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Introducing the super() Function

00:00 Sometimes you want to override a certain method, but maybe you just want to add a bit to the end or to the beginning. You don’t want to just override the whole thing, especially if the method is quite large.

00:12 The super() function allows you to access the original method of the parent class while you’re still overriding it in your subclass. So to put that in a slightly different way, sometimes you need to extend a certain method, and within that method, you can call the parent class’s method with the super() function.

00:32 This is very common to see in an .__init__() constructor. For example, you’ll recognize most of this code from previous lessons.

00:43 You’ve got your custom exception up here. You’ve got your Point class, which has been abbreviated here, just so it all fits on the screen. You’ve got your Shape class, which has a space here for something that we’re going to add in in a second.

00:57 Then you’ve got your Square class, which subclasses Shape and adds in this check here to make sure that it has four points. But this code currently has a problem.

01:09 You accept a list of points as the attribute that goes to self.points—same here—and you’re checking if the length is 4. There should be four points for a square. That makes sense.

01:22 But someone could pass in a list of numbers or strings, and as long as there are four of them, that would still work. So you really want to add in a check here to make sure each of them are points.

01:33 You might do this by saying for point in points: if not isinstance(point, Point), then you can raise a TypeError. We’re not subclassing this because the TypeError is quite a common type of error.

01:47 You often pass in the wrong type to a function, and in this case, that’s what’s happening here. If all the points are not instances of the Point class, then they should raise a TypeError.

02:00 But now, the way you’ve currently got it set up, you’d have to copy this check into here before or after.

02:10 That’s not ideal because then we’re just copying code, which is one of the big reasons we learn how to code is to not repeat ourselves. So what you can do is use the super() function.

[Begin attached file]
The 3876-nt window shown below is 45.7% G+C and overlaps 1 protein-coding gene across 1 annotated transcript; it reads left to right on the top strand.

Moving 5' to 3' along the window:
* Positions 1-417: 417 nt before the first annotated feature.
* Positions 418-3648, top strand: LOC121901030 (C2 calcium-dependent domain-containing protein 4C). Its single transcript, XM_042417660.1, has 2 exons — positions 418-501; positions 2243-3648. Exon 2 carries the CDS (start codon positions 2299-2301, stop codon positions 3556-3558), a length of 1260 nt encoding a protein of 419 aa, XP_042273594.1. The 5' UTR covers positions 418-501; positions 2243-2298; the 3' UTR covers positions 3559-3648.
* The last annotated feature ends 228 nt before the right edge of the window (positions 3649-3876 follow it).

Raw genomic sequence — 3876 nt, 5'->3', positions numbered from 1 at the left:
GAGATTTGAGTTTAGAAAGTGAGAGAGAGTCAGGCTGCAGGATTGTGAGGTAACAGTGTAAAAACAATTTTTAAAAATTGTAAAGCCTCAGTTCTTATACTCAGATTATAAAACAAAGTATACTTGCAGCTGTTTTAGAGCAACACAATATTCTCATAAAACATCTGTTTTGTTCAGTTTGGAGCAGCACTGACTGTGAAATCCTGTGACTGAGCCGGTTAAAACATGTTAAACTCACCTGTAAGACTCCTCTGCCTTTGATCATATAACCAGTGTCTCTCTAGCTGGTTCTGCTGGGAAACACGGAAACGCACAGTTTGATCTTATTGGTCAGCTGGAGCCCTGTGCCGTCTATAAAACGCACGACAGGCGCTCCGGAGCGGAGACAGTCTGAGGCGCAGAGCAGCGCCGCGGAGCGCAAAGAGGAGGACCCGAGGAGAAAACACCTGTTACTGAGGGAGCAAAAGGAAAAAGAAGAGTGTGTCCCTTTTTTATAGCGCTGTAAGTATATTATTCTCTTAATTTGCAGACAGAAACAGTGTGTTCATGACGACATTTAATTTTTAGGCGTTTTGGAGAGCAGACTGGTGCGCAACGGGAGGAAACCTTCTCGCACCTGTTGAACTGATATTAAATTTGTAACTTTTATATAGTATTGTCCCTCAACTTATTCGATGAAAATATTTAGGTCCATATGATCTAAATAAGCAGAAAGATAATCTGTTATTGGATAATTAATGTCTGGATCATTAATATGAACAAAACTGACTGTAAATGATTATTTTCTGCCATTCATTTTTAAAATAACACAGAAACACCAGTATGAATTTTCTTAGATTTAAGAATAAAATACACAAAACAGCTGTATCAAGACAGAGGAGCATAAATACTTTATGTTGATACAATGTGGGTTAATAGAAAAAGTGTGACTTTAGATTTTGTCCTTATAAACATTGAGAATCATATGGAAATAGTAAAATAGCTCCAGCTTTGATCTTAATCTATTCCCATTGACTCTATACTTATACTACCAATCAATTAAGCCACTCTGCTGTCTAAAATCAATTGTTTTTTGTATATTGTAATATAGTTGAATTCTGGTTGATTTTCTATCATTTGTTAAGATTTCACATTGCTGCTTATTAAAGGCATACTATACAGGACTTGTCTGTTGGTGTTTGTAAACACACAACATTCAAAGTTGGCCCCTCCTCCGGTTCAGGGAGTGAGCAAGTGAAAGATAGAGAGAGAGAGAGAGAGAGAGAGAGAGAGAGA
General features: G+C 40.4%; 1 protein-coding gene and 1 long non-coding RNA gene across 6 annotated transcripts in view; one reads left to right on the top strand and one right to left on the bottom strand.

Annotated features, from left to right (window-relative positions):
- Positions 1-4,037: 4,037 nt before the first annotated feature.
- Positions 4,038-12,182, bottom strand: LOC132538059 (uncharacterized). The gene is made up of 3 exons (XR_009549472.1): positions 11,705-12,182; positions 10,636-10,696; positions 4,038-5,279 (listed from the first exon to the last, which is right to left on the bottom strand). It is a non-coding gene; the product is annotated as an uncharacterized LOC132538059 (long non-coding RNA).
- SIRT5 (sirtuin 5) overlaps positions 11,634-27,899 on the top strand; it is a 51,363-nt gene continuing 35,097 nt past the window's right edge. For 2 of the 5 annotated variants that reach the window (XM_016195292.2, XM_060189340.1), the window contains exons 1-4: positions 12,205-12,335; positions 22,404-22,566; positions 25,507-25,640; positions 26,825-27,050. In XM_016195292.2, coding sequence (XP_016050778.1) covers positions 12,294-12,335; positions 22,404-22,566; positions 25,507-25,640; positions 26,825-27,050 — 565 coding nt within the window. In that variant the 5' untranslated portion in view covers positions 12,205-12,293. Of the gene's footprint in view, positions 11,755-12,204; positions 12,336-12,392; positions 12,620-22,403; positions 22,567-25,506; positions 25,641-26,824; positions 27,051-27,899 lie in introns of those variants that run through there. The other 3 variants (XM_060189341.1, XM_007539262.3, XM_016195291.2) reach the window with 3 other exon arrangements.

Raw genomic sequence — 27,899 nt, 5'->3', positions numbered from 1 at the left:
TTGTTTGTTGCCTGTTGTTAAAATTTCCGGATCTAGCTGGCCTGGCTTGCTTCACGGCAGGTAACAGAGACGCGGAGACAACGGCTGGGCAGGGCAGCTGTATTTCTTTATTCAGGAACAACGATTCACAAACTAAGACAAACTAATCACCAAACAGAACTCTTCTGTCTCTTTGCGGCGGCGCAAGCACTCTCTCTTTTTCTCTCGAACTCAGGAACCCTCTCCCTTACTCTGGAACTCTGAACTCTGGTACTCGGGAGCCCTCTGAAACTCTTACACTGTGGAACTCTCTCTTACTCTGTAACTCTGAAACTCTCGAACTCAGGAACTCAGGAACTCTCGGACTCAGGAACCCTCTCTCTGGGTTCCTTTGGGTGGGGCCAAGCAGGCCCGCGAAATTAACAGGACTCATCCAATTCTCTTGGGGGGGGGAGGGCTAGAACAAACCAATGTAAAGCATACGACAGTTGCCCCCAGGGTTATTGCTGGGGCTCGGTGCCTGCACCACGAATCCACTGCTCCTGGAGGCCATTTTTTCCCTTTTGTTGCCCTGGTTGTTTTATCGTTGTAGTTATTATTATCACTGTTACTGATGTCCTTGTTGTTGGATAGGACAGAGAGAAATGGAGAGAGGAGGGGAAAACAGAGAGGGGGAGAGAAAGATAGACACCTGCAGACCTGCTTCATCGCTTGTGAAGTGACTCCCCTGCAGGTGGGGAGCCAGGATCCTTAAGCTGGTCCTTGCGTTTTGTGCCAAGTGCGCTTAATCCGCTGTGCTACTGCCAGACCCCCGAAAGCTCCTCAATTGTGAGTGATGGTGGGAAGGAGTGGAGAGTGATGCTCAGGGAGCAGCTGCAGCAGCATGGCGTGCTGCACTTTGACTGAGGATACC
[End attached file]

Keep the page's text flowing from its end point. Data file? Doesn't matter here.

02:21 You’ll see that this line here has now changed.

02:25 Instead of self.points = points, you’re calling super().__init__(points). What’s happening here? super() is like a reference to the parent, and then it’s saying, okay, get the parent, and then get the .__init__() method from the parent here, and then we’ll pass in the points to that function.

02:53 Basically, this is like just adding this check before this check.

03:00 You could put the super() beforehand. That would also work. But it makes sense to have it after because we want to make sure that we’ve gone through all the checks before we assign the points to the instance as an attribute, namely that the code has checked whether the number of points is 4 and then whether all the points are actually instances of the Point class, and finally assign the points to the instance.

03:26 Let’s look at that in action. With this code loaded up, you can see that the Square shape has the super() call in it, but if we were to revert this and put this back into self.points, so it’s not using the super() function, this is no longer paying attention to the check to make sure all the points are actually instances of the Point class.

03:52 You can verify this by maybe creating an instance of Square, and instead of passing four points, we’ll just pass in four ones, four integers.

04:02 There are four of them, but they’re not points. So this shouldn’t really be a valid shape. Control + S to save it, and then F5 to run it.

04:11 You’ll see that it creates without any errors, and if you look at box, you’ll see that it’s a Square object, but if you look at the points, then you’ll see that this is just a list of numbers, not of points.

04:24 So we really want to catch this. The naive way might be to just copy and paste all of this into here. Now this won’t run. If I press Control + S and then F5 to run it, I’ll get an error. It’s saying all points should be members of the Point class, so that works. But we’re duplicating code here, and we don’t need to.